Having these data literacy discussions during council sessions allow for more comfortable data sharing.

Data Sharing Agreements

If the council is in the beginning phases of data sharing, it can be helpful to have a data sharing agreement or memorandum of understanding (MOU) in place. If the CJCC plans to share only de-identified data, this may not be necessary; however, it is still good practice for more advanced sharing systems in the future. These agreements can range from simple MOUs to ensure best intentions to complicated data structured agreements that include accessibility restrictions and federal, state, and local criminal justice compliance. The amount and type of data that will be shared will drive the agreements you need.

Tip: For more complicated agreements, it can be helpful to create different working groups of legal and IT representatives from each agency within a CJCC Information Sharing Task Force. Ensure all parties (IT staff, legal representation, and signing authorities) understand the scope of work and agree on the drafted language. Getting these types of documents drafted and signed can be one of the major hurdles and one of the most time-consuming activities of data sharing projects.

Helpful Resource: The Department of Justice, Office of Justice Programs, Bureau of Justice Assistance, Justice Information Sharing Initiative developed a Global Federated Identity and Privilege Management (GFIPM) framework. This framework presents justice communities and partner organizations with a standards-based approach for implementing federated identity. A “federation” is a group of two or more trusted partners with business and technical agreements that allows a user from one participating agency to access information seamlessly and securely from another participating agency. Establishing a “federation” allows agencies to provide services directly for trusted users that they do not manage directly. It allows justice agencies to use one federation agreement developed by all partners to share information. It streamlines the process and eliminates the need to have multiple one-off MOUs between agencies. For more information https://it.ojp.gov/initiatives/gfipm

iconWhere to Begin in Analyzing Data

There are two basic ways to begin analyzing data.

  1. Trends over time
  2. Comparative analysis to benchmarks

Knowing where you are, where you have been, where you are heading, and how you compare to other jurisdictions of similar size and makeup are the best principles to follow when beginning to look at data among the council. Use the data you have to look historically over time. If there is enough historical data, you can use it to forecast for future planning as well.

If you have jurisdictions of similar size and make-up, see if the council can review their data as well. Having information to show how each jurisdiction compares to another is invaluable for decision-making, it can open a window to sharing of ideas with counterparts in other jurisdictions down the road.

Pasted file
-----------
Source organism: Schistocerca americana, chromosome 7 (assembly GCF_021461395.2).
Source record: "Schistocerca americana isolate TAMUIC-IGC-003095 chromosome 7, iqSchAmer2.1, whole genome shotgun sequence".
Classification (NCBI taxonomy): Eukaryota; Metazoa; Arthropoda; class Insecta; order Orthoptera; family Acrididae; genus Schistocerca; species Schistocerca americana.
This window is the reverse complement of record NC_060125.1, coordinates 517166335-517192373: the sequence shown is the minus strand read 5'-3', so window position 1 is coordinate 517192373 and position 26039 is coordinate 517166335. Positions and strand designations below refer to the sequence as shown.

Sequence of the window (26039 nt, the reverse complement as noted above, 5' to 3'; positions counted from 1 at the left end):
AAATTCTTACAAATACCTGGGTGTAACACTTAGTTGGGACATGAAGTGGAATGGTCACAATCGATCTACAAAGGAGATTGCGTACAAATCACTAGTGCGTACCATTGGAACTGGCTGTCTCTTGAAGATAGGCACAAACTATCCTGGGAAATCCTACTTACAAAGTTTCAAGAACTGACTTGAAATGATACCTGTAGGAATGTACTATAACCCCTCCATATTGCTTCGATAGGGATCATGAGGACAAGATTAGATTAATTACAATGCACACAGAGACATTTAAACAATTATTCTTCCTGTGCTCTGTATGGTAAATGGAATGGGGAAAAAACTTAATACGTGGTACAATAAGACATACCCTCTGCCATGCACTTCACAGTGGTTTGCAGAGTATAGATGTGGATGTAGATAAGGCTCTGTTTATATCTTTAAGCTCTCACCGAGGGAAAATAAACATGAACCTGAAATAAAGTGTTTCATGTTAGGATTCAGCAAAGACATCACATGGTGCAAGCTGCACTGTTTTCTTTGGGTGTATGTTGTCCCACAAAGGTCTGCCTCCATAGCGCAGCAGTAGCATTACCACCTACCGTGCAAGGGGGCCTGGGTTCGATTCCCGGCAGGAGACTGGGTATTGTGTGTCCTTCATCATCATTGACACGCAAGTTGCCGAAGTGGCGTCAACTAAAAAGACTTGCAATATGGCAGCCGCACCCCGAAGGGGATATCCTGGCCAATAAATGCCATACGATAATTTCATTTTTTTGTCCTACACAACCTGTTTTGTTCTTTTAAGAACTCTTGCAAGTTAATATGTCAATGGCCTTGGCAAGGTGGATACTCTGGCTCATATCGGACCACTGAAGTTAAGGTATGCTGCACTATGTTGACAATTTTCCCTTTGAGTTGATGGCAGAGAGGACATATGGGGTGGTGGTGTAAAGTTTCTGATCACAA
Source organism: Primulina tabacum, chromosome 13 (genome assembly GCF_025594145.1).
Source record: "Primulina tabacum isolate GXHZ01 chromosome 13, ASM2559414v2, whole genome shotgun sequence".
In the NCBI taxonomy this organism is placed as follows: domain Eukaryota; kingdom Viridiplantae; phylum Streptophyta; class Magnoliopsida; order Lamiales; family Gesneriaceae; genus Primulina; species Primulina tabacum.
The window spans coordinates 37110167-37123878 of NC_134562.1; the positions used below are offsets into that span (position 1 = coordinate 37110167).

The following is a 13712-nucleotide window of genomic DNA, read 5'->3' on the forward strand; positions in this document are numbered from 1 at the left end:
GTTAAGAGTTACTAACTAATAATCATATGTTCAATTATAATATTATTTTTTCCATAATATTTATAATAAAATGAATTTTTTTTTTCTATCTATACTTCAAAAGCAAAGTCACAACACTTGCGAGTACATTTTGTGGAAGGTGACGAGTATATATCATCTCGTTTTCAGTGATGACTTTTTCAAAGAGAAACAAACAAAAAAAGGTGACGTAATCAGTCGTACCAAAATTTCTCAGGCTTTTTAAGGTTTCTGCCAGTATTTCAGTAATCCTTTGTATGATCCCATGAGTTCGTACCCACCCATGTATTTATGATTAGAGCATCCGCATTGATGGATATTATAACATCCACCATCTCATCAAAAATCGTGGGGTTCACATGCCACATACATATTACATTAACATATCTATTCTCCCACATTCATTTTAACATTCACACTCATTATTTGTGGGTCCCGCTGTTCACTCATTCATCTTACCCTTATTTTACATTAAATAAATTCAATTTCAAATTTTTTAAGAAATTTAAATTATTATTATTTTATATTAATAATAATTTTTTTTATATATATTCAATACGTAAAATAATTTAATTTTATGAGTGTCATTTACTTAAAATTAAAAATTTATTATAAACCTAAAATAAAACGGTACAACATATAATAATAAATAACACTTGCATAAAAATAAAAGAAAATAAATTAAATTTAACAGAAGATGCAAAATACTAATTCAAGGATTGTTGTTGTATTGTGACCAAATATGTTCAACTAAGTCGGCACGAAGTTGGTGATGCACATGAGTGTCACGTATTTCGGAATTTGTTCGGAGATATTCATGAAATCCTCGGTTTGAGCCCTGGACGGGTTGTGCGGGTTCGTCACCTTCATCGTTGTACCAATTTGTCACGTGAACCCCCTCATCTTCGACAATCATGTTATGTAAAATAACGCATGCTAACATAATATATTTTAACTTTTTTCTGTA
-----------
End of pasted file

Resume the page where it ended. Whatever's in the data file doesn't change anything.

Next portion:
Using Data to Identify Racial and Ethnic Disparities

Most CJCCs are committed to a fair and just system and conducting data analysis can help identify criminal justice policies that may have disparate effects on some community groups (e.g., racial and ethnic minorities, women, men). To begin, separate criminal justice data elements demographically. Then combine it with county demographic data to determine relative representations of each group at every stage of the criminal justice process.

For example, if Latinos comprise 16% of a county’s adult population but represent 54% of adult arrests, a system-level question might be “What is law enforcement’s arrest policy, and why does it disproportionately affect Latinos?” Another key question may be about the concentration of minority groups deeper in the criminal justice system. For example, if Latinos represent 54% of all arrests but 62% of cases filed, a key question is “Why does Latinos’ representation in our criminal justice system become concentrated between arrest and case filing?”

Data can be powerful to aid in the discussion of racial and ethnic disparities in the criminal justice system.

Helpful Resources: In April 2016, the National Association of Counties (NACo) hosted a two-part series on Reducing Racial and Ethnic Disparities in County Justice Systems. On this webinar, a national expert at the W. Haywood Burns Institute presented information about how county elected officials can identify racial and ethnic disparities in their justice system and how they can use this information to inform policy and funding decisions. The second part of the series included an interactive virtual discussion with the webinar speakers to answer questions. Click here to view the recording or download the PowerPoint slides. Click here to join the interactive discussion.

Example: Trends and Issues in Illinois: As mentioned above, it is critical for CJCC members to have access to data and information to understand what is occurring in their justice system and make informed decisions to address issues. In Illinois there is a long-standing partnership and agreements between state level criminal justice agencies, the state administering agency and Loyola University Chicago, Center for Criminal Justice Research, Policy and Practice at Loyola University Chicago, to produce research reports. David Olson, Ph.D., professor, Graduate Program Director, Department of Criminal Justice and Criminology has produced several Trends and Issues Reports for county level CJCCs using data gathered from state level justice agencies. These county-specific reports provide an overview of how local justice systems are structured, the extent and nature of crime, and justice agency operations and caseload. Additional reports are produced at the request of the CJCC based off these foundational reports. See the links below for the specific county reports that have been published publicly to date.

‌All county reports are here: https://www.luc.edu/ccj/countyreports/

  • St. Clair County Trends and Issues
  • Winnebago Trends and Issues Report
  • McLean County Trends and Issues
  • Cook County Trends and Issues
  • Lake County Trends and Issues
  • McHenry County Trends and Issues
  • Winnebago County Prison Use Bulletin 2018
  • Cook County Prison Use Bulletin 2018